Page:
It is Saturday night and you are cruising down a street looking for a bar where you are to meet some friends. You have been texting one of them about a person there you have had a thing for when all of a sudden you see cop lights on in your rearview mirror and you are getting pulled over. Stopping your vehicle you begin searching for your license, registration, and insurance card, reminding yourself what a good choice you made at the bar you just left not to have a drink just yet. When the office approaches he asks not to give you a sobriety test, but wants to see your cell phone. On it, he finds a time-stamped log of your chat while you drove. Now you need a drink.
Texting While Driving Stats
The truth is, a driver who is also texting is 23 times more likely to get into a car crash than someone who is simply driving with no distractions. According to a Carnegie Mellon study, using a cell device reduces attention paid to driving by 37%. Here’s a little exercise to demonstrate how dangerous this is: right where you are, close your eyes for two consecutive seconds, then open them for three. Do this again a couple of times. Then ask yourself if you could drive a car safely like that. If you think you can then you probably should not be driving at all.
Here is another way of looking at what was just said above: A study by VTTI concluded that a person responding to a text takes 4.3 seconds of continual eye time away from the road. That is the equivalent of closing your eyes for 100 yards while driving at 55 miles an hour. Does this sound safe? Is that text message really worth it?
Texting While Driving Banned
In 2010 over 5,474 people were killed due to distracted driving, and a Pew report says that over 40% of teens polled said a peer driver they had been in a car with putting them in dangerous situations while texting or using their cell. As a result, many states have taken action to put laws on the books that prohibit most use of cell phones while driving. Public awareness campaigns have coincide to get the message out. Currently, 32 states and DC prohibit novice drivers from using cell phones at all while driving and 44 states plus DC ban texting while driving for novice drivers. 39 of those ban texting while driving for all drivers.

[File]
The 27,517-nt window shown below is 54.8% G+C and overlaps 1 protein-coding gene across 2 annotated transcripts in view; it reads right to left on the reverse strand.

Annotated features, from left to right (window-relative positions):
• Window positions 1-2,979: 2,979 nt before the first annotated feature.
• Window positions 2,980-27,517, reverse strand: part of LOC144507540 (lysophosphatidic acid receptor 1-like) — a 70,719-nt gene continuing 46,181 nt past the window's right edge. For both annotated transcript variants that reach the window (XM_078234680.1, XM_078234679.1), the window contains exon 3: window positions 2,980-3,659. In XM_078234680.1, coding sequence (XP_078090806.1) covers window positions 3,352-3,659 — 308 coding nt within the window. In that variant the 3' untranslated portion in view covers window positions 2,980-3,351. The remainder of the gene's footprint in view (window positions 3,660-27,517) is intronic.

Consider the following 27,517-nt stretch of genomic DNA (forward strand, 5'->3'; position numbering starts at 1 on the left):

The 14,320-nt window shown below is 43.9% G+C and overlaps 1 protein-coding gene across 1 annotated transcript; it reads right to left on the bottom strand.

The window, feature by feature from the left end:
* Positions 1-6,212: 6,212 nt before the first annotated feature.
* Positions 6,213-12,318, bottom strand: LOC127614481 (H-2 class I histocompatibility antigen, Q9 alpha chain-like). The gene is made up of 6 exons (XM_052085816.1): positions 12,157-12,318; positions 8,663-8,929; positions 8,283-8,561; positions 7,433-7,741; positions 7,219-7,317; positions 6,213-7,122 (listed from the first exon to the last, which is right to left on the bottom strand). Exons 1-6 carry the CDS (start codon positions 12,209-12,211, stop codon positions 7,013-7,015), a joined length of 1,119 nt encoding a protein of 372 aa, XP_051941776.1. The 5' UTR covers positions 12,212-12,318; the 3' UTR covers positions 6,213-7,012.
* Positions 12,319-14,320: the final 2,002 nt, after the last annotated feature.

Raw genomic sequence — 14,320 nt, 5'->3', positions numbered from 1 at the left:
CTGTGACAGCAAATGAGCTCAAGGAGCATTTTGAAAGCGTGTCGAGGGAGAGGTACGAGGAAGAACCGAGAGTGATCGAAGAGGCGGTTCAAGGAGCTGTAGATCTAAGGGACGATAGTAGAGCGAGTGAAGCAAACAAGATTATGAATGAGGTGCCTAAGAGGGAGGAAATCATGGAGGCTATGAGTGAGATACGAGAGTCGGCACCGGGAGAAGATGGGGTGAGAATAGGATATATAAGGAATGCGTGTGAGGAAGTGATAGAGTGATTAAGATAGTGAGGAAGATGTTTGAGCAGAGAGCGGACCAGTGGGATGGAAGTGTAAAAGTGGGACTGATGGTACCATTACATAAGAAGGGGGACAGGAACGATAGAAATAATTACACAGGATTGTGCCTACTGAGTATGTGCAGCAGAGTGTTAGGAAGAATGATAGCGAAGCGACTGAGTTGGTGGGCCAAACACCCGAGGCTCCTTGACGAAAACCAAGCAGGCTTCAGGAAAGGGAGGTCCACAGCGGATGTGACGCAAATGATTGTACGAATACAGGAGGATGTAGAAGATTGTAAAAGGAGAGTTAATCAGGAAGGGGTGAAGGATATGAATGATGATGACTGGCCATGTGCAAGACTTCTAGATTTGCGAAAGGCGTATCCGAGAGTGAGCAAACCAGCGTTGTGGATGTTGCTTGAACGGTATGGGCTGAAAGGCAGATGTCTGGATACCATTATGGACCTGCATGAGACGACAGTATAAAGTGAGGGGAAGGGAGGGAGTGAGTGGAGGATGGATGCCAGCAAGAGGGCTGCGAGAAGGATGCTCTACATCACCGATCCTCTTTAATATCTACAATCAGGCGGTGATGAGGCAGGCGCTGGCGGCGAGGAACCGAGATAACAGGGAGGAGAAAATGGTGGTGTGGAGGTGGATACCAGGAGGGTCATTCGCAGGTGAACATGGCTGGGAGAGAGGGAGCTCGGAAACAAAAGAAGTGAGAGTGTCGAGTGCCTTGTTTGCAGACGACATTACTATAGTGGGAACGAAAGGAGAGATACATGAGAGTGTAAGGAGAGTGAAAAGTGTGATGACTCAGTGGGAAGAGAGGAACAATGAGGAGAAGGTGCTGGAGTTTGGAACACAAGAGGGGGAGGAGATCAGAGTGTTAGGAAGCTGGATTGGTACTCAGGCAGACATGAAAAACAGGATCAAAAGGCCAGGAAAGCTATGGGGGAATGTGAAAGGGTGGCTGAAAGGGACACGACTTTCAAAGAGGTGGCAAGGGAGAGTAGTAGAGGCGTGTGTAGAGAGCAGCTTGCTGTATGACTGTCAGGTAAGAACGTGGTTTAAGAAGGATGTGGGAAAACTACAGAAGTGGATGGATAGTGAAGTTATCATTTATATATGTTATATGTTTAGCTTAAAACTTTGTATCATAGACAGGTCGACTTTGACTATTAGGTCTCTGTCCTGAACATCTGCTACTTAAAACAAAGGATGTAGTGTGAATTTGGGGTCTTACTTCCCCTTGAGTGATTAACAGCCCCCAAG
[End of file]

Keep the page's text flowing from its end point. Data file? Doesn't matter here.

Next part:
If Injured by a Person Texting and Driving
The discussion above has been primarily aimed at the driver. Now we turn our attention to those injured in a car crash due to the negligence of a driver who had been texting or using their cell phones that led to the auto wreck.
If you have been injured in a car wreck due to no fault of your own, then you will have recourse to bring forth a lawsuit that will help you pay for medical expenses, lost wages, damages, and anything else allowable by the laws of the state where the accident took place. Losing life, opportunities, and sustaining permanent injuries all because someone was driving distracted while texting is unacceptable. Pursuing a lawsuit against them is not revenge, but justice, and your legal right.
However, it can be a tricky legal road to travel, so you will need an experienced, successful personal injury attorney on your side who has successfully won cases on behalf of car injury crash victims. The legal team at Elrod Pope Law Firm emphatically suggest that you do not talk to the negligent party’s insurance company until you have spoken with a personal injury attorney because they will want to trip you up and settle for much less than what is rightly yours.
Do not text while driving so you don’t end up hurting someone and getting sued. If you have been hurt by a texting driver, then by all means hire an attorney to guard your rights.
The only real solution to stop distracted driving accidents is to eliminate the distraction. Nationwide, 43 states have passed laws to prohibit drivers from texting. The Federal Government also took several important steps to address potential distracted driving problems but it’s yet to be seen if this will solve the problem.